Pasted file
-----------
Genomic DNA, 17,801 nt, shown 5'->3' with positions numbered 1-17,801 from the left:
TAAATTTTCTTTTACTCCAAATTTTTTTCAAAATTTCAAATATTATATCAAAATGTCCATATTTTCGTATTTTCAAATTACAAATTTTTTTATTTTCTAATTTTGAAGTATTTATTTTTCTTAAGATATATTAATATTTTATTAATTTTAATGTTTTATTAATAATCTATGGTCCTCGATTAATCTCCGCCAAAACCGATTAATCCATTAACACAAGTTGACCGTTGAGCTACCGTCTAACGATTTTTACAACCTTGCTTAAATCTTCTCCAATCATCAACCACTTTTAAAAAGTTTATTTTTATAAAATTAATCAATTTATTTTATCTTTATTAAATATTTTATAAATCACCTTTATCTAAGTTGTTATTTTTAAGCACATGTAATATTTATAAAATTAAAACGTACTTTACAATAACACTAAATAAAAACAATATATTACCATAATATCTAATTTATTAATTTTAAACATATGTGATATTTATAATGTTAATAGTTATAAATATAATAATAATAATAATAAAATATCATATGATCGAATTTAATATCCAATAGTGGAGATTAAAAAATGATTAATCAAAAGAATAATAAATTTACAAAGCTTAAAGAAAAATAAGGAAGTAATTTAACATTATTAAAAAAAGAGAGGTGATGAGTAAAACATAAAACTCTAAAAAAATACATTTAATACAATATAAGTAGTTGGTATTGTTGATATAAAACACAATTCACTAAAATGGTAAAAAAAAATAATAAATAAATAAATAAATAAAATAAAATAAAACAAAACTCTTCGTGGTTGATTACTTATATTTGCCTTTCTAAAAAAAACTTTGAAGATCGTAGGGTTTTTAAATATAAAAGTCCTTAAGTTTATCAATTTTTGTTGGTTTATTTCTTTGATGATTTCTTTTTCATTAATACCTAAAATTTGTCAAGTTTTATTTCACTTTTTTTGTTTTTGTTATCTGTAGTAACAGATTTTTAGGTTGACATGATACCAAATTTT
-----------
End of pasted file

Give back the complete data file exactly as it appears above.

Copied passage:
Genomic DNA, 17,801 nt, shown 5'->3' with positions numbered 1-17,801 from the left:
TAAATTTTCTTTTACTCCAAATTTTTTTCAAAATTTCAAATATTATATCAAAATGTCCATATTTTCGTATTTTCAAATTACAAATTTTTTTATTTTCTAATTTTGAAGTATTTATTTTTCTTAAGATATATTAATATTTTATTAATTTTAATGTTTTATTAATAATCTATGGTCCTCGATTAATCTCCGCCAAAACCGATTAATCCATTAACACAAGTTGACCGTTGAGCTACCGTCTAACGATTTTTACAACCTTGCTTAAATCTTCTCCAATCATCAACCACTTTTAAAAAGTTTATTTTTATAAAATTAATCAATTTATTTTATCTTTATTAAATATTTTATAAATCACCTTTATCTAAGTTGTTATTTTTAAGCACATGTAATATTTATAAAATTAAAACGTACTTTACAATAACACTAAATAAAAACAATATATTACCATAATATCTAATTTATTAATTTTAAACATATGTGATATTTATAATGTTAATAGTTATAAATATAATAATAATAATAATAAAATATCATATGATCGAATTTAATATCCAATAGTGGAGATTAAAAAATGATTAATCAAAAGAATAATAAATTTACAAAGCTTAAAGAAAAATAAGGAAGTAATTTAACATTATTAAAAAAAGAGAGGTGATGAGTAAAACATAAAACTCTAAAAAAATACATTTAATACAATATAAGTAGTTGGTATTGTTGATATAAAACACAATTCACTAAAATGGTAAAAAAAAATAATAAATAAATAAATAAATAAAATAAAATAAAACAAAACTCTTCGTGGTTGATTACTTATATTTGCCTTTCTAAAAAAAACTTTGAAGATCGTAGGGTTTTTAAATATAAAAGTCCTTAAGTTTATCAATTTTTGTTGGTTTATTTCTTTGATGATTTCTTTTTCATTAATACCTAAAATTTGTCAAGTTTTATTTCACTTTTTTTGTTTTTGTTATCTGTAGTAACAGATTTTTAGGTTGACATGATACCAAATTTT